Monday, December 10, 2007

Laffer Curve, What's Your Goal?

A quick comment on the Laffer Curve and tax cuts. The Laffer Curve shows how higher tax rates may not always result in higher tax revenues. Simply put, if the government takes too much, people will respond by producing less. Taxes that are too high may result in poorer people, or at least in people who do less of whatever is being taxed, or in mass tax avoidance.

So reducing taxes may, in some cases, result over time in higher revenues for the government, if the tax rates were too high before.

OK. So, to maximize revenues you need to hit the sweet spot in the tax rates. High enough to capture as much money as possible, but not so high as to force people into poverty or into tax avoidance.

That's fine, if your goal is to maximize the size and scope of government. The more money the better in that case. But what if you are, like me, a libertarian? I value, to some level, freedom over government support and over government control.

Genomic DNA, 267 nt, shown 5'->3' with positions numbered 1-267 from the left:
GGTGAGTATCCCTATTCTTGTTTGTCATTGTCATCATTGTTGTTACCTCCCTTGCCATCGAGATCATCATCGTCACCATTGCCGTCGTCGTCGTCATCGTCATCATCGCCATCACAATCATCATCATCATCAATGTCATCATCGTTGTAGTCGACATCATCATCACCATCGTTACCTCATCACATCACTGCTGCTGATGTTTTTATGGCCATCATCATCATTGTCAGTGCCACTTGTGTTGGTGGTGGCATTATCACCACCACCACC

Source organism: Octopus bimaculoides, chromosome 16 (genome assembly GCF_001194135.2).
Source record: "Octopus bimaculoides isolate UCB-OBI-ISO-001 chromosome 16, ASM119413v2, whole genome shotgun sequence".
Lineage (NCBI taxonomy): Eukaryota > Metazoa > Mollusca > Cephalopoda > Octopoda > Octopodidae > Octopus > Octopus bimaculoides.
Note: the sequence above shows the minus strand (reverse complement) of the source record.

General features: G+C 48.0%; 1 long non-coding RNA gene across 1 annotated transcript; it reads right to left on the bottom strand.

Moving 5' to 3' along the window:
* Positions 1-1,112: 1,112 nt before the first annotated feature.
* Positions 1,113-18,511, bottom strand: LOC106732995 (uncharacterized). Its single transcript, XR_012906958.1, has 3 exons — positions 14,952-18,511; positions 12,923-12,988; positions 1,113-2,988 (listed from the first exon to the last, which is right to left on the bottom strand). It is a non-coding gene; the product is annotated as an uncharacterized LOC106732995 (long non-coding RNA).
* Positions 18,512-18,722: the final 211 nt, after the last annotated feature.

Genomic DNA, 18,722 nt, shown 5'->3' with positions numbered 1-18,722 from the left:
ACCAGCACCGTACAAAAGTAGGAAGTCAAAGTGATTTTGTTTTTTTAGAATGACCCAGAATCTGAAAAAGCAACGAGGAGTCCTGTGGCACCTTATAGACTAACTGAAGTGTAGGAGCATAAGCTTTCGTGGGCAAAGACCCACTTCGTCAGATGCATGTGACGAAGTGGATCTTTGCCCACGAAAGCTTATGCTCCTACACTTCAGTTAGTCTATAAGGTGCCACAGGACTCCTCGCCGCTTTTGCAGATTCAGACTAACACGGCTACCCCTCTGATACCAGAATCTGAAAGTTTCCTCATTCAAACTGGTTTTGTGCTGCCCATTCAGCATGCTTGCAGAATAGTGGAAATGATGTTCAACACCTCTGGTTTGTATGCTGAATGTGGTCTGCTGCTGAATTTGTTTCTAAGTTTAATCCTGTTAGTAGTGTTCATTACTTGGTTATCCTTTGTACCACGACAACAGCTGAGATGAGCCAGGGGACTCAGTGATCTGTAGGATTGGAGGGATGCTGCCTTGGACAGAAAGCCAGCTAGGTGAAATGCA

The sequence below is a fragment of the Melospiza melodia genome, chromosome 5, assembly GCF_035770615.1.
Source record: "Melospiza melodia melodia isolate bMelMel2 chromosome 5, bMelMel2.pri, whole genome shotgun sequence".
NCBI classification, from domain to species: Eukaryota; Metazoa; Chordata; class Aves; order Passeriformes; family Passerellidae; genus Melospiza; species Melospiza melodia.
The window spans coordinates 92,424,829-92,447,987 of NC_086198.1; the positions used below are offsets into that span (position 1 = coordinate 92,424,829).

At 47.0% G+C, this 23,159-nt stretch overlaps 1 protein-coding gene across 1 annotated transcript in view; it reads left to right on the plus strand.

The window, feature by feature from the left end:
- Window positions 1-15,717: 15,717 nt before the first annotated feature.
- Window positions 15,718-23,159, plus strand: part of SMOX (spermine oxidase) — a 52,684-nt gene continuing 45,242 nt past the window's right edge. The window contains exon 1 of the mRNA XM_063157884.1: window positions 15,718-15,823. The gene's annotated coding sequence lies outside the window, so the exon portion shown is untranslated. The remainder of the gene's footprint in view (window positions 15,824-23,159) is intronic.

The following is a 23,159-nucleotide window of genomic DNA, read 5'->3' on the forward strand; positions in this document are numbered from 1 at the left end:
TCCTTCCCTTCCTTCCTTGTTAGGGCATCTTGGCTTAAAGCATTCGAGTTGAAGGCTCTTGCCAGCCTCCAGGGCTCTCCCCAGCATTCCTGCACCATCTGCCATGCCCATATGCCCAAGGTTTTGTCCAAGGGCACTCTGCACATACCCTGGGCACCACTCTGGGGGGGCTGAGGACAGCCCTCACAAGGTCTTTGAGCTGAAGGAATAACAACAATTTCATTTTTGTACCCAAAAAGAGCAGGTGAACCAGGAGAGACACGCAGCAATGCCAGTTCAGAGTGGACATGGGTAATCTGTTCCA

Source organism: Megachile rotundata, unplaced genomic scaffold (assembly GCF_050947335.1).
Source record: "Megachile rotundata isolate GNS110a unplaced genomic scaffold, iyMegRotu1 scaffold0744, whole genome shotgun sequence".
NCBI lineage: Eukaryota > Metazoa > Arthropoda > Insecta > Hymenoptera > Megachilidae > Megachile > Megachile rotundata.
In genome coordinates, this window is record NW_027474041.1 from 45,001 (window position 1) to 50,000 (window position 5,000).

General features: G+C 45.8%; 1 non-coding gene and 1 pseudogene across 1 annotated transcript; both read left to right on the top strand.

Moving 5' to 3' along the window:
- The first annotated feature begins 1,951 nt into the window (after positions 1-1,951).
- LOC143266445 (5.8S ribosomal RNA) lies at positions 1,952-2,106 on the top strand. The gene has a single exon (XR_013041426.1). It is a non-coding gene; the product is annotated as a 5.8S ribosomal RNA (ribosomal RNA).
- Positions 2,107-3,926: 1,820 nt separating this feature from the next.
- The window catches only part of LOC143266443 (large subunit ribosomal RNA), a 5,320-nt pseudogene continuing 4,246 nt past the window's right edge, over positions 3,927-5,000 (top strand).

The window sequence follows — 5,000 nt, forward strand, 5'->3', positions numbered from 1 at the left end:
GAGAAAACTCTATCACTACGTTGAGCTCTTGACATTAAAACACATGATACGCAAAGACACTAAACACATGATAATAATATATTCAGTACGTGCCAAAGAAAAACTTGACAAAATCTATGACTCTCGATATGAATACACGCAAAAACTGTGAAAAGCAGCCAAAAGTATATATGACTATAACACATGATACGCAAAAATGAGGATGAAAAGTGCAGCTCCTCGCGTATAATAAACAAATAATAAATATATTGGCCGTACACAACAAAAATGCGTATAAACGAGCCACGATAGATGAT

For me, the best point on the Laffer Curve is well to the left of the tax-maximizing point. Government should be taking in far less than it could take if revenues were maximized.

This comes down to values and to my conception of a good society. I believe that in the mass, people will be happier if they have more control over their own lives than if they are burdened by more regulations. People will be happier if they have money for their retirement in their own control rather than depending on Social Security, Medicare and the like.

If you believe the opposite, then it makes sense to always choose government over peoples' freedom.

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